Creativity class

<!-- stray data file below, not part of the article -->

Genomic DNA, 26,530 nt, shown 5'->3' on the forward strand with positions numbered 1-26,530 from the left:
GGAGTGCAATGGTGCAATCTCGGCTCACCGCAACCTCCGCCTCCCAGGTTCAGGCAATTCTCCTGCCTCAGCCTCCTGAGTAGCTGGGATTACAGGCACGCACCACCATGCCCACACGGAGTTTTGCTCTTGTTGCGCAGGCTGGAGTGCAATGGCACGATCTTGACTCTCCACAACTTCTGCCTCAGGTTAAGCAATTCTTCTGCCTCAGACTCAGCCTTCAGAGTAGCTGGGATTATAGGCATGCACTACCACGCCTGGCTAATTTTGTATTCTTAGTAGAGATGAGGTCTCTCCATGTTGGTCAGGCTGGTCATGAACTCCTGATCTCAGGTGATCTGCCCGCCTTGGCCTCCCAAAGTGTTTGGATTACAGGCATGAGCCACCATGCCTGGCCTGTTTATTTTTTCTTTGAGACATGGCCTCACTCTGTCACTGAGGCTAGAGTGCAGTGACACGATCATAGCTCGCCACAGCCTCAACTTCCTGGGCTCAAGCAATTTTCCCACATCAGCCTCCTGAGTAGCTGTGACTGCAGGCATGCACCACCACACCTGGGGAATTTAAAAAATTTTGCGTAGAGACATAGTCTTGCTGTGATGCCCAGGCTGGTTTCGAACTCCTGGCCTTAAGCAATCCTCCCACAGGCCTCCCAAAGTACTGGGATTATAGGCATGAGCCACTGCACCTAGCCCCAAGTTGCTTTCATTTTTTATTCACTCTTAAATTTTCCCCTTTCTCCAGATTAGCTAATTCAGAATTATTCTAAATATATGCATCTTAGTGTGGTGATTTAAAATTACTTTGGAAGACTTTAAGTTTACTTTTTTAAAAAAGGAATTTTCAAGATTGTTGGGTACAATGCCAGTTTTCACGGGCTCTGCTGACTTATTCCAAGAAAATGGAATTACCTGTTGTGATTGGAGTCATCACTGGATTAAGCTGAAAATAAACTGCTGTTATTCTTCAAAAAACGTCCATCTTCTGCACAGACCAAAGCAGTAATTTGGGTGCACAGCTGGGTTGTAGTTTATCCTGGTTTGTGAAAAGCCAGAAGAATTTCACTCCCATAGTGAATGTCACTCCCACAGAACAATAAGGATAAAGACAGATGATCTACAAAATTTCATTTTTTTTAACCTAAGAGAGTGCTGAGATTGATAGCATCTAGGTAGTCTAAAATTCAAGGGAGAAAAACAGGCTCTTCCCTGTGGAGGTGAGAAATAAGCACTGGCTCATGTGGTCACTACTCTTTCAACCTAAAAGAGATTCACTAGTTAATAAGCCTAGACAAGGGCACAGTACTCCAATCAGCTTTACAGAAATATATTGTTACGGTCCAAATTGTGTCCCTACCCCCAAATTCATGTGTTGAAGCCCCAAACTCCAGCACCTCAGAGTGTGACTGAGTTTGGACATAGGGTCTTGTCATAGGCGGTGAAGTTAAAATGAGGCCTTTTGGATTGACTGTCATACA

• 1. Set goals Set goals, both at work and at home, to determine exactly what it is that you want to achieve. You will use these goals later to help prioritise and decide what tasks and activities you should work on, and in which order. Plan One of the most important steps to improving both personal and professional time management is planning. When planning your schedule, be realistic: what can you really achieve with each time slot during your day? Be sure not to over-commit yourself to others, which will cause unnecessary stress. There is a limit to what you can get done each day. Use your goals and priorities to ensure you have enough time for the things you absolutely must accomplish during each week. Don’t forget to leave time each day to handle the unexpected. Things come up, and your schedule must be flexible enough to handle changes without causing additional stress. Prioritise Write your goals on a list you can keep close at hand during the day, at least until you grow accustomed to your new system. Assign incoming tasks according to a priority system: 1, 2, 3 or A, B, C, or even a colour system. Use whichever you prefer, and add as many levels of importance as you think you need, without overcomplicating the system. Unnecessary complication can add to stress. When preparing your weekly schedule, make sure the tasks you work on during the day are the ones with the highest priority. Fill in time blocks to complete these tasks first, then move to your second priority. If you still have time (keeping in mind to leave contingency space for the unexpected), then move on to your third category. If not, see if you can delegate the task to someone else. If not, avoid committing to the task. Remember: each time you are given a new assignment, analyse it for importance and prioritize it accordingly. If you have an existing task or to do list for this week, prioritize it now. Set deadlines Now that you’ve got your goals, priorities, and schedule clear, review your deadlines. Chances are, you’ve already been given deadlines for most of your tasks. If not, make your own, taking into consideration your priority criteria. If you let tasks float around without being formally added to your schedule, odds are you’ll procrastinate on them and they won’t get done until you’re asked about them…and by that time, you’ll most likely be expected to deliver ASAP, causing unnecessary stress. Keep an activity log During your first week with your new system, keep an activity log. This is a valuable tool that can help you understand how you spend your time. Set up a quick Excel sheet (or use a simple piece of paper)